WASHINGTON - Paparazzi-hating Hollywood stars have nothing on a camera-averse young tiger in central Sumatra that recently went on a 10-day spree of destruction that left three WWF's camera traps in pieces in the jungle. In each case, the film inside was spared and revealed that the same culprit was responsible for all three incidents. Scientists believe the camera's flash upset the tiger.
Infrared-triggered camera traps take photos of animals moving past that trigger their temperature-sensitive sensors and are used to gather photographs of wildlife and identify tigers in an area. In less than 10 days, a far-ranging tiger attacked and destroyed three of the cameras WWF had stationed in the jungle about 7 miles apart.
"Fortunately, the photographic evidence survived," said Sunarto, lead tiger researcher for WWF in the central Sumatran province of Riau, Indonesia. "We developed the film and were able to identify the same individual in each case - a young tiger that clearly doesn't like having his picture taken. The flash from the camera apparently set him off each time he passed by a camera and he walked over to it and ripped it to pieces with his teeth."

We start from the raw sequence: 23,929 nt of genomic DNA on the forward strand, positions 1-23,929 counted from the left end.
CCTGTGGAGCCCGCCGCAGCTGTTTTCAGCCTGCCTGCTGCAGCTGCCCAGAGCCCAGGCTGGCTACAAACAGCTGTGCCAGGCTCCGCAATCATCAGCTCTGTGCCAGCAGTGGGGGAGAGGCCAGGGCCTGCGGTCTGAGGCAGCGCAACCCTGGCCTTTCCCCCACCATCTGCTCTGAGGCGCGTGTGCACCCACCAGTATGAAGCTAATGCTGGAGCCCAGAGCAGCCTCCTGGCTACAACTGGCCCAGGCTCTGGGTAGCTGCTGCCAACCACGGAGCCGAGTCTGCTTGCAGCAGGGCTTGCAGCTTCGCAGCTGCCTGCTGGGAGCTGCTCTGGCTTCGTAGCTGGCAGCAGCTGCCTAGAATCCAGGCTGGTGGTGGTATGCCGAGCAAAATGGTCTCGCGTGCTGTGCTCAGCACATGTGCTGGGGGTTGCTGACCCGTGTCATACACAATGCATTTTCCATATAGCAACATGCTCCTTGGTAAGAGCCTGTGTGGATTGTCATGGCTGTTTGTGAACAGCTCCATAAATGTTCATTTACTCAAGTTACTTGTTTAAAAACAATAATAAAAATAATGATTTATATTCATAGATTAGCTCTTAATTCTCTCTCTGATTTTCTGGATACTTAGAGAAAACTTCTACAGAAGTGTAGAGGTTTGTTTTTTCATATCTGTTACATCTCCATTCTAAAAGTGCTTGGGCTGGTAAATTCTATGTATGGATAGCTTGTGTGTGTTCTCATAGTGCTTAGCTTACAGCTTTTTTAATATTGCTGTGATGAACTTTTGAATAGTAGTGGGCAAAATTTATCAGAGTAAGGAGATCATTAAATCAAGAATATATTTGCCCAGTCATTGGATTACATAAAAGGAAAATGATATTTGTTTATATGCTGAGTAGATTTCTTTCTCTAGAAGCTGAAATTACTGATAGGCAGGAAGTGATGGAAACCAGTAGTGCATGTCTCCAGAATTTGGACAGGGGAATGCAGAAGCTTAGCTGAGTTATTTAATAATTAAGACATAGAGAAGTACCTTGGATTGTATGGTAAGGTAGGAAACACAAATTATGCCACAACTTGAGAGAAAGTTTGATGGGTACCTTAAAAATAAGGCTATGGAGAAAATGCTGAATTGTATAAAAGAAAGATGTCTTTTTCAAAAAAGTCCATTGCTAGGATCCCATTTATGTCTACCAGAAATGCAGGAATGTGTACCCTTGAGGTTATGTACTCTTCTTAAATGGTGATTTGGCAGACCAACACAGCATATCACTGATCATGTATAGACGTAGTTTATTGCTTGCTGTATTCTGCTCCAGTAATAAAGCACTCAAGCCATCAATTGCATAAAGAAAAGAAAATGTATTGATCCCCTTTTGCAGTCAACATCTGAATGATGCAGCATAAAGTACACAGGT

Each tiger's stripe pattern is unique, so photos from camera traps allow WWF scientists to identify individuals in the jungle and help determine an accurate population estimate. The film in all three incidents revealed a tiger with the same stripe pattern.
"We've had camera traps destroyed before by tigers and other wildlife and we've had camera traps stolen by illegal loggers and poachers," Sunarto said. "But this is the first time we've been able to identify a culprit. Young tigers are curious and adventurous. I've warned our team to be careful working in this area with such a tiger around."
The series of attacks took place in the Tesso Nilo-Bukit Tigapuluh Conservation Landscape, inside the Kerumutan Wildlife Reserve, which is surrounded by land about to be cleared by pulp and paper companies. Conducting research in the remote area is difficult and WWF's tiger teams spent weeks trekking deep into the interior of the reserve to set up the camera traps.
"In our interviews with communities and local authorities, only a few people said they had ever seen signs of tigers in Kerumutan," said Cobar Hutajulu, a member of WWF's tiger team in Riau. "But these photos are evidence of healthy tigers in the area. Unfortunately, we also found a lot of evidence of illegal logging in the area."
Central Sumatra's tiger and elephant habitat has declined drastically in the past two decades, with many animals now isolated from each other in small pockets of forest. WWF is working to stop further clearing of natural forest in the area and to reconnect isolated fragments of habitat via wooded wildlife corridors.
There are estimated to be fewer than 500 Sumatran tigers left in the wild.